Preferential hydration fully controls the renaturation dynamics of collagen in water-glycerol solvents
Glycerol is one of the additives which stabilize collagen, as well as globular proteins, against thermally induced denaturation --an effect explained by preferential hydration, i.e. by the formation, in water/glycerol solvents, of a hydration layer whose entropic cost favors the more compact triple-helix native structure against the denatured one, gelatin. Quenching gelatin solutions promotes renaturation which, however, remains incomplete, as the formation of a gel network gives rise to growing topological constraints. So, gelatin gels exhibit glass-like dynamical features such as slow aging of their shear modulus and stretched exponential stress relaxation, the study of which gives us access to the re(de)naturation dynamics of collagen. We show that this dynamics is independent of the bulk solvent viscosity and controlled by a single parameter, the undercooling \( \Delta T\) below the glycerol-concentration-dependent denaturation temperature. This provides direct proof of i) the presence of a nanometer thick, glycerol-free hydration layer, ii) the high locality of the kinetically limiting process governing renaturation.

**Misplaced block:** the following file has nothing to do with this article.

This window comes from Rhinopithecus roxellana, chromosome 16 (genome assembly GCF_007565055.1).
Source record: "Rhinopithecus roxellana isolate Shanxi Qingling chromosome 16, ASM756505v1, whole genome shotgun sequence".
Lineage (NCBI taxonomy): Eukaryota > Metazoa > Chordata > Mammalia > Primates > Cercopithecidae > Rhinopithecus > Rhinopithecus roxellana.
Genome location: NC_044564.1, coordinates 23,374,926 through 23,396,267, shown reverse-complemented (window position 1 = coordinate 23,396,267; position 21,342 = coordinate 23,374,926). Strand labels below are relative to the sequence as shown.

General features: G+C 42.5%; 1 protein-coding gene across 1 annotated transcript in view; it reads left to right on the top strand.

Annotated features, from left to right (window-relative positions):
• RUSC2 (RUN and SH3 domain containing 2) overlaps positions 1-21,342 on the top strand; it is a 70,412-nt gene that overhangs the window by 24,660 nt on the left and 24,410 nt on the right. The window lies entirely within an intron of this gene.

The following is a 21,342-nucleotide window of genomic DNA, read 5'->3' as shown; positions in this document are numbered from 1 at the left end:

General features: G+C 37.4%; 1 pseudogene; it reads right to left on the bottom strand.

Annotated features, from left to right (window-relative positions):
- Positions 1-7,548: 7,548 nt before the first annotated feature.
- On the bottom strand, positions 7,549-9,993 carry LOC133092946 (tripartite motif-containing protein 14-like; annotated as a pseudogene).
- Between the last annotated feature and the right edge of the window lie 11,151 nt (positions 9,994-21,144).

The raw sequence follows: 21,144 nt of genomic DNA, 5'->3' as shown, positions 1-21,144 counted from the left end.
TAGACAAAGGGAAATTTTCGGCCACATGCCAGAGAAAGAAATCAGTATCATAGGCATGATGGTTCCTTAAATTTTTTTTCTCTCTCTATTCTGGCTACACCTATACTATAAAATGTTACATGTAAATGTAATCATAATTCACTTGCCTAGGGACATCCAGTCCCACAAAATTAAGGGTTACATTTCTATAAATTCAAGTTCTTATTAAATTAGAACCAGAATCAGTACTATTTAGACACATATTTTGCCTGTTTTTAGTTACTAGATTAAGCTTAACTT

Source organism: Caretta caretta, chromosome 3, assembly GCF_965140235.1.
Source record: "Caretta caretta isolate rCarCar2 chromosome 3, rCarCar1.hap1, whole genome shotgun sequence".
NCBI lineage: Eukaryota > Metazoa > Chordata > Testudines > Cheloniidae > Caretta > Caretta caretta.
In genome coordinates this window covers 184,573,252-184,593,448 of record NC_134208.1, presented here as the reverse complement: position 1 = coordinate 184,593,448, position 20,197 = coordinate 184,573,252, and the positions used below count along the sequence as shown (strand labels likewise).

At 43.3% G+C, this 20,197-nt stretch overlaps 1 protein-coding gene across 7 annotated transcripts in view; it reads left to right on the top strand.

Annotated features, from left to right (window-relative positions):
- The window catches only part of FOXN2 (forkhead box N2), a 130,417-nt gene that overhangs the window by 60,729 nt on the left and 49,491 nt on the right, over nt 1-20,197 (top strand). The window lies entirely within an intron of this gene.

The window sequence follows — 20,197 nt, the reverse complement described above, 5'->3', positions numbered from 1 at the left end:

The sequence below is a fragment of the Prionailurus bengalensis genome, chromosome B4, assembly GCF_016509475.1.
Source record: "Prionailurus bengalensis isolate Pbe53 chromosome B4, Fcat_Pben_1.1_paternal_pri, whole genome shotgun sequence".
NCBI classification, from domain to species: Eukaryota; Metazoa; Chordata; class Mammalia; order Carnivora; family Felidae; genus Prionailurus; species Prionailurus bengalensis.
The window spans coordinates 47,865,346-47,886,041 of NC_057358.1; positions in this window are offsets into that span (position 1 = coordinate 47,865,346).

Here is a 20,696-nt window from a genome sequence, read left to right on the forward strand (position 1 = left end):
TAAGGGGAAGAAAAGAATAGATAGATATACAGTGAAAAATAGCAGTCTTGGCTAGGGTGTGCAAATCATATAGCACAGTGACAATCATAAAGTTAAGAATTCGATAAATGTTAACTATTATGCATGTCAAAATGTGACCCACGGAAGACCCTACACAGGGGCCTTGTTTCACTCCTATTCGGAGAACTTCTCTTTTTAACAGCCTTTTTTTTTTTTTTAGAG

KeywordsSoft Matter: Polymers and Polyelectrolytes
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